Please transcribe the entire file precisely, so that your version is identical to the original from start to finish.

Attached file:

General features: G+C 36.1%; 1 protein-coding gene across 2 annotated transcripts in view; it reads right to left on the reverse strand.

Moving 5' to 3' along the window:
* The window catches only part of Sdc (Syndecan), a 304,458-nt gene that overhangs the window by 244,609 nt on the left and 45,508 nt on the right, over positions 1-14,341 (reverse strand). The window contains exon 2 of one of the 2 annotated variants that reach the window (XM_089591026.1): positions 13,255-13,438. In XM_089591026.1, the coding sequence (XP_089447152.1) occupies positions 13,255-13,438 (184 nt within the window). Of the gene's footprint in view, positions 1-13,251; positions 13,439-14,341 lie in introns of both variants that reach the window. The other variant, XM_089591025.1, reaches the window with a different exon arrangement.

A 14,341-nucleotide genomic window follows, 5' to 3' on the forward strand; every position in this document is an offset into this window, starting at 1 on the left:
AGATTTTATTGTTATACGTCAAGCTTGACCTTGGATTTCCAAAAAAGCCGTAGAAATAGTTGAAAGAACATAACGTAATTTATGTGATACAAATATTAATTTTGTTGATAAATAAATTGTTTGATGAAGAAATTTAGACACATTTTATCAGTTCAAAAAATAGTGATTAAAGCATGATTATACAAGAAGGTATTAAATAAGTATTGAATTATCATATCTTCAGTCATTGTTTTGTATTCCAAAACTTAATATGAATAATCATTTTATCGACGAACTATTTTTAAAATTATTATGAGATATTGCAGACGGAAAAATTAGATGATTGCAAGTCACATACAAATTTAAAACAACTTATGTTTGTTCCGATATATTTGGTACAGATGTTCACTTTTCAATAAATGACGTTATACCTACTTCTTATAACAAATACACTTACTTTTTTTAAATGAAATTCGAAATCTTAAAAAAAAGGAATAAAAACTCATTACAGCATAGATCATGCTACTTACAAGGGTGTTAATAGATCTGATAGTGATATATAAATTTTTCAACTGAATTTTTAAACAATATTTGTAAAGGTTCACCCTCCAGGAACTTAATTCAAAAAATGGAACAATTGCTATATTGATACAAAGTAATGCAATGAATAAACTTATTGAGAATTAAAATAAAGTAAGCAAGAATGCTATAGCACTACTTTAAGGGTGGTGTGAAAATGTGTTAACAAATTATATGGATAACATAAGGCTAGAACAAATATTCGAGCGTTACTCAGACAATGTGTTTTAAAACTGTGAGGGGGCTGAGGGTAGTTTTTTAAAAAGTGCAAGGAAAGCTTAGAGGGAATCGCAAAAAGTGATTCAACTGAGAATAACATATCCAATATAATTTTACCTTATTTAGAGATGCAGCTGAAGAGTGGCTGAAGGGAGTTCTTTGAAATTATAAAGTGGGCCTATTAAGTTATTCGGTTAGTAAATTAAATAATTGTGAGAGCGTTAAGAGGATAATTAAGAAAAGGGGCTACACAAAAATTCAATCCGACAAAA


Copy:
General features: G+C 36.1%; 1 protein-coding gene across 2 annotated transcripts in view; it reads right to left on the reverse strand.

Moving 5' to 3' along the window:
* The window catches only part of Sdc (Syndecan), a 304,458-nt gene that overhangs the window by 244,609 nt on the left and 45,508 nt on the right, over positions 1-14,341 (reverse strand). The window contains exon 2 of one of the 2 annotated variants that reach the window (XM_089591026.1): positions 13,255-13,438. In XM_089591026.1, the coding sequence (XP_089447152.1) occupies positions 13,255-13,438 (184 nt within the window). Of the gene's footprint in view, positions 1-13,251; positions 13,439-14,341 lie in introns of both variants that reach the window. The other variant, XM_089591025.1, reaches the window with a different exon arrangement.

A 14,341-nucleotide genomic window follows, 5' to 3' on the forward strand; every position in this document is an offset into this window, starting at 1 on the left:
AGATTTTATTGTTATACGTCAAGCTTGACCTTGGATTTCCAAAAAAGCCGTAGAAATAGTTGAAAGAACATAACGTAATTTATGTGATACAAATATTAATTTTGTTGATAAATAAATTGTTTGATGAAGAAATTTAGACACATTTTATCAGTTCAAAAAATAGTGATTAAAGCATGATTATACAAGAAGGTATTAAATAAGTATTGAATTATCATATCTTCAGTCATTGTTTTGTATTCCAAAACTTAATATGAATAATCATTTTATCGACGAACTATTTTTAAAATTATTATGAGATATTGCAGACGGAAAAATTAGATGATTGCAAGTCACATACAAATTTAAAACAACTTATGTTTGTTCCGATATATTTGGTACAGATGTTCACTTTTCAATAAATGACGTTATACCTACTTCTTATAACAAATACACTTACTTTTTTTAAATGAAATTCGAAATCTTAAAAAAAAGGAATAAAAACTCATTACAGCATAGATCATGCTACTTACAAGGGTGTTAATAGATCTGATAGTGATATATAAATTTTTCAACTGAATTTTTAAACAATATTTGTAAAGGTTCACCCTCCAGGAACTTAATTCAAAAAATGGAACAATTGCTATATTGATACAAAGTAATGCAATGAATAAACTTATTGAGAATTAAAATAAAGTAAGCAAGAATGCTATAGCACTACTTTAAGGGTGGTGTGAAAATGTGTTAACAAATTATATGGATAACATAAGGCTAGAACAAATATTCGAGCGTTACTCAGACAATGTGTTTTAAAACTGTGAGGGGGCTGAGGGTAGTTTTTTAAAAAGTGCAAGGAAAGCTTAGAGGGAATCGCAAAAAGTGATTCAACTGAGAATAACATATCCAATATAATTTTACCTTATTTAGAGATGCAGCTGAAGAGTGGCTGAAGGGAGTTCTTTGAAATTATAAAGTGGGCCTATTAAGTTATTCGGTTAGTAAATTAAATAATTGTGAGAGCGTTAAGAGGATAATTAAGAAAAGGGGCTACACAAAAATTCAATCCGACAAAA